In Namibia, overtime is limited to three hours a day or 10 hours a week and paid at least one and half times (150%) of the employee’s hourly wage or double (200%) on Sunday or a public holiday.

There is an additional 6% over the employee’s hourly salary, excluding overtime, for work performed between 8 p.m. and 7 a.m.

Payroll Tax



  • Social Security

Minimum Wage

There is no mandatory minimum rate of pay for workers in Namibia.


Pay Cycle

In Namibia, employees expect to be paid monthly.

13th Salary

In Mauritius, bonuses are not required but some employers pay them.


Paid Time Off (PTO)

In Namibia, annual leave is calculated by multiplying an employee’s contracted number of working days per week by four.

Employees are entitled to 4 to 24 days of vacation leave depending on their service period.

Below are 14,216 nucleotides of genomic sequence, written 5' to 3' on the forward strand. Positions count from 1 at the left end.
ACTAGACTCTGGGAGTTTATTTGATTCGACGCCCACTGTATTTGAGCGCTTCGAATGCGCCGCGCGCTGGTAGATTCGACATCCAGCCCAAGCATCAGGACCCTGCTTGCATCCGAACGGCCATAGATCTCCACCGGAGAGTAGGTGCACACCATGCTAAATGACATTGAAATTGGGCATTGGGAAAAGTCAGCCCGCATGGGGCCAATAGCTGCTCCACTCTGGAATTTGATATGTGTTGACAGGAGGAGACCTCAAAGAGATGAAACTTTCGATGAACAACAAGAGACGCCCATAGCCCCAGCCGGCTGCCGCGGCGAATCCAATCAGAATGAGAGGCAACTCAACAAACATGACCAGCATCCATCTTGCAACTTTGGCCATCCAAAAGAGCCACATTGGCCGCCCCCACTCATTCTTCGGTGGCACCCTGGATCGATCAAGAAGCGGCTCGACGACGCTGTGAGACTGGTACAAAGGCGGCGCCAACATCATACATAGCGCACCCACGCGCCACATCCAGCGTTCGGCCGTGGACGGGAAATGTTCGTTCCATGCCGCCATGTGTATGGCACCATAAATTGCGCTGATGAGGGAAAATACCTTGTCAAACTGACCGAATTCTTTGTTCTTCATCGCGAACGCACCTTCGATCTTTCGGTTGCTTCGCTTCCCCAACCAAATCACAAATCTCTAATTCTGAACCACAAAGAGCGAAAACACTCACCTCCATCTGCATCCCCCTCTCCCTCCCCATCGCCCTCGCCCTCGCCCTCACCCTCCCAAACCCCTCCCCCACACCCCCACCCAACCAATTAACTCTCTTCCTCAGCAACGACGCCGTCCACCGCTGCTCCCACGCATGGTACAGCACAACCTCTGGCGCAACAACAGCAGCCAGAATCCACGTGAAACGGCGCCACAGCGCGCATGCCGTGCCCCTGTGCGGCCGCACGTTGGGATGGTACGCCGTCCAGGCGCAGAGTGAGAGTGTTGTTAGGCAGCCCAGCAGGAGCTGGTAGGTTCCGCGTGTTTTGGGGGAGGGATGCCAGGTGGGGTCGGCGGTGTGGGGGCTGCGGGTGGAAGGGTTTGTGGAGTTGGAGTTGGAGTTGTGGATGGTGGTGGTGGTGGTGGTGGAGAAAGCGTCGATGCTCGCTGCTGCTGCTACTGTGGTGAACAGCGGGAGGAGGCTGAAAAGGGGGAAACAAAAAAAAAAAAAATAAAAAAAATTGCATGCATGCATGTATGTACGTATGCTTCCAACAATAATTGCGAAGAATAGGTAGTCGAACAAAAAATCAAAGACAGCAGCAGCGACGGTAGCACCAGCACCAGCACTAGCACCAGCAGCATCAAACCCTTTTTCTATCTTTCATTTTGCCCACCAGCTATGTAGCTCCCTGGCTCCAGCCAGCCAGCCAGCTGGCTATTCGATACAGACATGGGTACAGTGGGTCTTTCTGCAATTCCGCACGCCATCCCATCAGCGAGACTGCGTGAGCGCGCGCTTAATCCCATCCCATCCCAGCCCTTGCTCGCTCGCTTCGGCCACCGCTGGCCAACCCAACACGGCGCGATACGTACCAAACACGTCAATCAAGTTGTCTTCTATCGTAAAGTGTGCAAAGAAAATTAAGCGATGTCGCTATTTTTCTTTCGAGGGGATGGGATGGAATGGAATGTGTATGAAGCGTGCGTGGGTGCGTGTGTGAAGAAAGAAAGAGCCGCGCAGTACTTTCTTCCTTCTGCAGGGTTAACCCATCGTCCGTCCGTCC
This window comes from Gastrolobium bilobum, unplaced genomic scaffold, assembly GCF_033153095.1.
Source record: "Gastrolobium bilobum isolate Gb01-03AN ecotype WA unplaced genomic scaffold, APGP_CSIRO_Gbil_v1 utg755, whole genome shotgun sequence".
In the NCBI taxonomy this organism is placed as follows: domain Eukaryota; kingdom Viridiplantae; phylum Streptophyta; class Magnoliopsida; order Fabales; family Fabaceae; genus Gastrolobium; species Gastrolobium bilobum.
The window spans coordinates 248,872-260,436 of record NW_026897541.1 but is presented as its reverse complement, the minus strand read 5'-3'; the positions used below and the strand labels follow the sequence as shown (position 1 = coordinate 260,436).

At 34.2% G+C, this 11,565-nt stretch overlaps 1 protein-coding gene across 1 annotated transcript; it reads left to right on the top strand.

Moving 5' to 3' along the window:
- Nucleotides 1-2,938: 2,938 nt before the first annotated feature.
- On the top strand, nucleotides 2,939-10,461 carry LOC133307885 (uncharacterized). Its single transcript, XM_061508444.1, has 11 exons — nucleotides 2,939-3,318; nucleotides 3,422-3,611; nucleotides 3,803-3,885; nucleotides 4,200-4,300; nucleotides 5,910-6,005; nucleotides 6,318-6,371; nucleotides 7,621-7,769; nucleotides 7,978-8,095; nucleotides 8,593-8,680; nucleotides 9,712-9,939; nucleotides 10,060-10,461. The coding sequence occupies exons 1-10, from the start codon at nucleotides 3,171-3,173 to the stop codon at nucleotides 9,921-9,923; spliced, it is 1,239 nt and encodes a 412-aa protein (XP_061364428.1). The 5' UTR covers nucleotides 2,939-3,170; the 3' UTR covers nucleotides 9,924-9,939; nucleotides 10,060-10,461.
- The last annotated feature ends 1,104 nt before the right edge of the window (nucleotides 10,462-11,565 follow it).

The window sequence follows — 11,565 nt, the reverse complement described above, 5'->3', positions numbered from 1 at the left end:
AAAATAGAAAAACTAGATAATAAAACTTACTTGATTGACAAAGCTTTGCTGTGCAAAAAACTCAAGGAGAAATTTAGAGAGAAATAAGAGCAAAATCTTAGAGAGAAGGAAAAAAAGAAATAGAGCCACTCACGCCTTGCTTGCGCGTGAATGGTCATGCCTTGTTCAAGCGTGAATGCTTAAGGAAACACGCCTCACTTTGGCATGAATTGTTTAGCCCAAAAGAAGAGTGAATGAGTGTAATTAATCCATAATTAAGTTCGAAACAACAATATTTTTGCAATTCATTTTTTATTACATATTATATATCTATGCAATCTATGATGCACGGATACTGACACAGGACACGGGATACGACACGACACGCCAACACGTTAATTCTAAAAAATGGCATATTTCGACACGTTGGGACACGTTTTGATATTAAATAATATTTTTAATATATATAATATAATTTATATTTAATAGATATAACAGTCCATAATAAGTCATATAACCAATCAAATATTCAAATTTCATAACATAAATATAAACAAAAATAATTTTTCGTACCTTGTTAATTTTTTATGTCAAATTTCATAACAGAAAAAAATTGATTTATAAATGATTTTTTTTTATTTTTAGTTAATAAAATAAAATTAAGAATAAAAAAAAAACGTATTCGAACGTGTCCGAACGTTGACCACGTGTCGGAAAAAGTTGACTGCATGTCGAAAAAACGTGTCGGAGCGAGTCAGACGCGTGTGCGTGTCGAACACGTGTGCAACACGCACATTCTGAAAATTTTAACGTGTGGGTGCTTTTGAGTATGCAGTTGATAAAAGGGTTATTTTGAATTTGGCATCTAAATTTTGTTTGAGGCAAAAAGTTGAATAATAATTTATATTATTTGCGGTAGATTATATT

Public Holidays

There are 13 public holidays.

Sick Days

In Namibia, Employees who do not work longer than five days a week are entitled to 30 working days of sick leave.

Employees who work longer than five days a week are entitled to 36 days. During the first year of work, employees receive one day of sick leave for every 26 days worked.

Maternity Leave

Female employee would be entitled to:

  • four (4) weeks of paid maternity leave before the child’s birth; and
  • eight (8) weeks after the child’s birth bringing it to a total of twelve (12) weeks of paid maternity leave.

The employer is liable to pay the employees’ remuneration except for the basic wage, which will be paid by social security.

Paternity Leave

There is no statutory paternity leave.

Parental Leave

There are no statutory provisions for parental leave.